Roget's 21st Century Thesaurus, Third Edition Copyright © 2013 by the Philip Lief Group.

EXAMPLES FROM THE WEB FOR MEMBERS

The chapel was thronged, the majority of members being women.

From the first he appears to have favorably impressed the members of the House.

We have learned to be citizens of the world, members of the human community.

In the House of Lords there was also a full attendance of members.

Other relatives followed, and then most of the members of Parliament.

The usual working force of the House of Lords is from thirty to forty members.

Members that never attended were drummed up to vote against the bill.

The Prince of Wales and other members of the royal family were present.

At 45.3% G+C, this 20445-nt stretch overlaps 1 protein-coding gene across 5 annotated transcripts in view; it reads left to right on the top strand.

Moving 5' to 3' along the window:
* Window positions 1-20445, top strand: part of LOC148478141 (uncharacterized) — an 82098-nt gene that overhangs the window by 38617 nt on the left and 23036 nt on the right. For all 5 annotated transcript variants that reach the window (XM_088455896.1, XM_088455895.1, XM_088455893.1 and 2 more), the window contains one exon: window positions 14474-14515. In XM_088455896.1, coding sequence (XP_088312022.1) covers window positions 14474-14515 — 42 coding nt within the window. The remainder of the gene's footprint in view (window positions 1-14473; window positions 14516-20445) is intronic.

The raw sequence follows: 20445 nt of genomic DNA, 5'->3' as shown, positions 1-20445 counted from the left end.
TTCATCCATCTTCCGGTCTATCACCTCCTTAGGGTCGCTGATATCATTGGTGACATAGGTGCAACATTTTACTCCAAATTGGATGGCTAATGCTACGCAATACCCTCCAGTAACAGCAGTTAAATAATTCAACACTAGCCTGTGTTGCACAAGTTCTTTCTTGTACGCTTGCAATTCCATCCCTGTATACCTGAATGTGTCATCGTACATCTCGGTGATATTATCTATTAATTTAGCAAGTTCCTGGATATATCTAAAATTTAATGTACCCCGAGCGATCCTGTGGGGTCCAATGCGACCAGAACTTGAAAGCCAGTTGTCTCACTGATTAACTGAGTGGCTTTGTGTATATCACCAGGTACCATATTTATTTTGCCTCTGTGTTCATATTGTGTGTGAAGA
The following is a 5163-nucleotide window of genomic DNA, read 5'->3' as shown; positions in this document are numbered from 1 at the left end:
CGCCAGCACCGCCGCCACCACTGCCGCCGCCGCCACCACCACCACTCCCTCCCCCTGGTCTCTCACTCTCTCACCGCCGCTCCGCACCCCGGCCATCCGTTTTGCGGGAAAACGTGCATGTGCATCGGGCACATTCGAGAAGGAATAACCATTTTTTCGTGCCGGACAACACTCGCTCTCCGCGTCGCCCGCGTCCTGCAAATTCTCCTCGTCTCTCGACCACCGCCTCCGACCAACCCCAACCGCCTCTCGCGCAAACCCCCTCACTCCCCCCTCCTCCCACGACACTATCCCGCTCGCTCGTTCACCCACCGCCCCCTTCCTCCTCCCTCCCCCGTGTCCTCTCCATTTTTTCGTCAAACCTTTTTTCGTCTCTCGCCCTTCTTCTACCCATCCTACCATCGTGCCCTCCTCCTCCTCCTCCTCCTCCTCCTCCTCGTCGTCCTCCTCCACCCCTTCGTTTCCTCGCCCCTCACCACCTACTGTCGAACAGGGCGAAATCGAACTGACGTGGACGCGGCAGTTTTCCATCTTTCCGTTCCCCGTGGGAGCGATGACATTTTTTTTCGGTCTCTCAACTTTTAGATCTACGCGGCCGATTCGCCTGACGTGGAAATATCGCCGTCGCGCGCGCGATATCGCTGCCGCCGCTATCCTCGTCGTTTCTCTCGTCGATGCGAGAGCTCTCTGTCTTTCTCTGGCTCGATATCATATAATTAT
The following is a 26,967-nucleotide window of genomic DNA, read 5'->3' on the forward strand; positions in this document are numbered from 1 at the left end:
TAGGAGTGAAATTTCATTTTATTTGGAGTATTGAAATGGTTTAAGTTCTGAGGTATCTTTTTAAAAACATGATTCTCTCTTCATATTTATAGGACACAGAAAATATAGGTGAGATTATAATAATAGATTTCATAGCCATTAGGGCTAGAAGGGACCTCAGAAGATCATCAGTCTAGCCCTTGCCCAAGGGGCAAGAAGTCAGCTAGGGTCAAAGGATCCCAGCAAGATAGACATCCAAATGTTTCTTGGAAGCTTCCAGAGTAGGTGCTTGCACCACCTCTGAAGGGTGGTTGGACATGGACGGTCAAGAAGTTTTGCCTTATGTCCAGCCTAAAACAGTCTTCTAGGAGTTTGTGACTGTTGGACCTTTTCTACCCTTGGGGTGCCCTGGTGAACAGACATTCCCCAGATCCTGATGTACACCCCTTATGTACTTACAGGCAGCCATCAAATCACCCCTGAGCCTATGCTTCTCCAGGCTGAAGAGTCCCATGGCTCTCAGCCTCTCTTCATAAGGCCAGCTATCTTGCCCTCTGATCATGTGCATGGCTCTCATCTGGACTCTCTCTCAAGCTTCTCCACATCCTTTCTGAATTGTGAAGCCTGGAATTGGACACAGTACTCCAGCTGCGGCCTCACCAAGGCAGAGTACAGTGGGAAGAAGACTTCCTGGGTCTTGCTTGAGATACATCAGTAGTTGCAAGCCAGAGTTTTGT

He was sorry to see this tendency to aristocracy on the part of members.

The other members of O'Hara's party had crawled down the bank by that time.

WORD ORIGIN

late 13c., "sex organ" (cf. Latin membrum virile, but in English originally of women as well as men), also, "body part or organ" (in plural, "the body"), from Old French membre "part, portion; topic, subject; limb, member of the body; member" (of a group, etc.)," 11c., from Latin membrum "limb, member of the body, part," probably from PIE *mems-ro, from root *mems- "flesh, meat" (cf. Sanskrit mamsam "flesh;" Greek meninx "membrane," meros "thigh" (the "fleshy part"); Gothic mimz "flesh"). In English, sense of "person belonging to a group" is first attested early 14c., from notion of "constituent part of a complex structure." Meaning "one who has been elected to parliament" is from early 15c.

MORE RELATED WORDS FOR MEMBERS

Roget's 21st Century Thesaurus, Third Edition Copyright © 2013 by the Philip Lief Group.